Today’s Washington Post features an essay on the Crater by Forstchen and Gingrich, which focuses on the men of the Fourth Division. You may remember that two co-authored a work of historical fiction on the battle back in 2011. Shortly after its publication I was invited by the Atlantic to review the book. Needless to say, the book has numerous problems even as a work of fiction, not the least of which is its failure to deal honestly with the well documented accounts of the massacre of large numbers of black Union soldiers. The authors also imagine a conversation between Robert E. Lee and William and Mahone in which the former orders that no captured black soldiers be harmed. There is no evidence of such a meeting taking place and even a fictional account has numerous problems. Continue reading
One of the things that I regret about my book on the Crater is that I failed to spend sufficient time exploring Union accounts of the battle, both during and, especially, after the war. Given that I wrote the book while living in Virginia I was always primarily interested in Confederate accounts (wartime and postwar) and what they had to say about issues related to slavery and race. Continue reading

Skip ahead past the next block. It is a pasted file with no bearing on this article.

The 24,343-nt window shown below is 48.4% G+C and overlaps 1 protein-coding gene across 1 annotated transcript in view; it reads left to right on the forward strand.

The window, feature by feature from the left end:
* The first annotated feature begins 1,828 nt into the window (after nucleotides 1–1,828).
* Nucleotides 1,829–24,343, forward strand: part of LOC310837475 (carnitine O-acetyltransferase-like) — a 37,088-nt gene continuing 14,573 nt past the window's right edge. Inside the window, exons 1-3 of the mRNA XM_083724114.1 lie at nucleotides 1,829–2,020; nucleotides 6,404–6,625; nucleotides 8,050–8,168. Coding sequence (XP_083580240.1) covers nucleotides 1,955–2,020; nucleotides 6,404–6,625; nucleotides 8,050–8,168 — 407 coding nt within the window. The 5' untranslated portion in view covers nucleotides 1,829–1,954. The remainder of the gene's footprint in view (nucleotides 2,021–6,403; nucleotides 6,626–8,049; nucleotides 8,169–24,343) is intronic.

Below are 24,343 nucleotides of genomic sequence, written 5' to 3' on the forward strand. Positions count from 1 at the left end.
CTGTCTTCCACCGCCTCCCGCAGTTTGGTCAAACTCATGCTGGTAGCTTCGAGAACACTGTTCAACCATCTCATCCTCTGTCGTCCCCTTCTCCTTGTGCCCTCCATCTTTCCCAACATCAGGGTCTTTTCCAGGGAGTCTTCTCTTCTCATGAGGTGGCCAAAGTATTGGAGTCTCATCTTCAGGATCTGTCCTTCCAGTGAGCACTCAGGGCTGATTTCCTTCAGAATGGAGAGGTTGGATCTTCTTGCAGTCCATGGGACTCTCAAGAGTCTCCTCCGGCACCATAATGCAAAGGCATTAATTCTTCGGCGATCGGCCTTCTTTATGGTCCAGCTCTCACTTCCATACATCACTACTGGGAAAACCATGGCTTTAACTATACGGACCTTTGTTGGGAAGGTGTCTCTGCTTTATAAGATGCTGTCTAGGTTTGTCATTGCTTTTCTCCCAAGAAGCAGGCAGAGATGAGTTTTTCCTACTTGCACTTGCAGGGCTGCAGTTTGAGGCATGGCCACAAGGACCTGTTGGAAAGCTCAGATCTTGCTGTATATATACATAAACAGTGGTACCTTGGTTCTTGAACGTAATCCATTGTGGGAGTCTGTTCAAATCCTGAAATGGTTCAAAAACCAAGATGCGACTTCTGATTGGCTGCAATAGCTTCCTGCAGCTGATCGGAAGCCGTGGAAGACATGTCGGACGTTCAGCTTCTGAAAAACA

In a letter written in 1890, William Mahone recalled spending the night before the surrender of the Army of Northern Virginia at Appomattox Court House with an unusual family.
We marched all next day and went into camp in the evening not far from Appomattox Co. Ho. in the most God forsaken neighborhood or can well conceive. My Headquarters were
in a miserable log hut occupied by a family of deformed people – that made one shudder to behold, and whose deformity and condition forcibly suggested that we were near the end. My waggons rich with supplies for a campaign had been captured. It contained nearly a full house of all that one needs [for] sustenance and comfort and my [ ] had been captured and we had no [ ]. The bed in this miserable cabin on which I remember to have spread my oil cloth and blanket was only about four feet long.
Would love to know more about this particular family.